1-2 tablespoons homemade taco seasoning (recipe below)
Approximately 1 cup shredded pepper jack cheese 
12-15 corn tortillas, slightly warmed to make them more pliable. 

1. Preheat your oven to 350 degrees F. Generously spray a muffin pan with nonstick cooking spray. 
2. In a large skillet, brown your turkey or beef, adding in the onions, peppers, and garlic about halfway through. Add in the Rotel tomatoes, the black beans, and the taco seasoning. Stir well to combine and cook a few moments longer. You may need to add a couple tablespoons of water if the seasoning isn't mixing in well enough- you'll know. 
3. Warm corn tortillas in the microwave between two damp paper towels, working with just a few at a time and only for about 20-30 seconds per batch. Gently press the corn tortillas into the muffin tins, then fill each with about a half cup of the meat mixture. Top each with 1-2 tablespoons shredded cheese.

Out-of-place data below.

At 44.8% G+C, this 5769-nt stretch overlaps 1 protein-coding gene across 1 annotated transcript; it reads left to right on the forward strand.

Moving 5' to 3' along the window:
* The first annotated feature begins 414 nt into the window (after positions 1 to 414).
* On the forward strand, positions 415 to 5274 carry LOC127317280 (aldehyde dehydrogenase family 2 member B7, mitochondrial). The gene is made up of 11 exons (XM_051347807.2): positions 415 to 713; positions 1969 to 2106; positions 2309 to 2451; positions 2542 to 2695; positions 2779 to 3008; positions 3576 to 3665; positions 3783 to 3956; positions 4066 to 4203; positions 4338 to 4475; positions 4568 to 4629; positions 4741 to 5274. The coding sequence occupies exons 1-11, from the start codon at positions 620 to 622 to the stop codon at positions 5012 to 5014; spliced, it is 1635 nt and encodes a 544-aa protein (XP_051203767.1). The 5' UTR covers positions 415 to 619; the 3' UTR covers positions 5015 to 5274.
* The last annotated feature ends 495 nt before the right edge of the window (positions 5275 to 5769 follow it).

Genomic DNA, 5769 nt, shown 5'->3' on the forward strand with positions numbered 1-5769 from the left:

4. Bake for 20-25 minutes until lightly browned around the edges. Cool and enjoy immediately, or refrigerate for lunches.


Homemade Taco Seasoning (1 recipe's worth)
1/2 teaspoon EACH chili powder, garlic powder, and paprika 
1/4 teaspoon EACH salt and black pepper
1teaspoon cumin
1/8 teaspoon cayenne pepper, to taste 


What are your favorite meal prep recipes? 

In other news, it's almost the weekend!!! Hooray, and Happy First Day of Autumn, folks!!! 



Sunday, September 18, 2016

Snickerdoodle Cream Cheese Blondies

If you follow my blog at all, you know that I am an avid fan of all things autumn... As much as I love summer, my favorite season officially starts in 4 days. Welcome back crisp mornings and chilly evenings, crackling and colorful leaves, pumpkin, apples, football, and cozy everything. *Insert happy, contented sigh here.* 

I am pretty confident that the Fall Fever hit me even earlier this year than normal; I found myself eagerly seeking out pumpkin, only to be disappointed in mid-August, and have been on a baking frenzy for about 2 weeks already. My husband thinks I have an addiction, and I am inclined to agree. And... Yep, I'm good with it!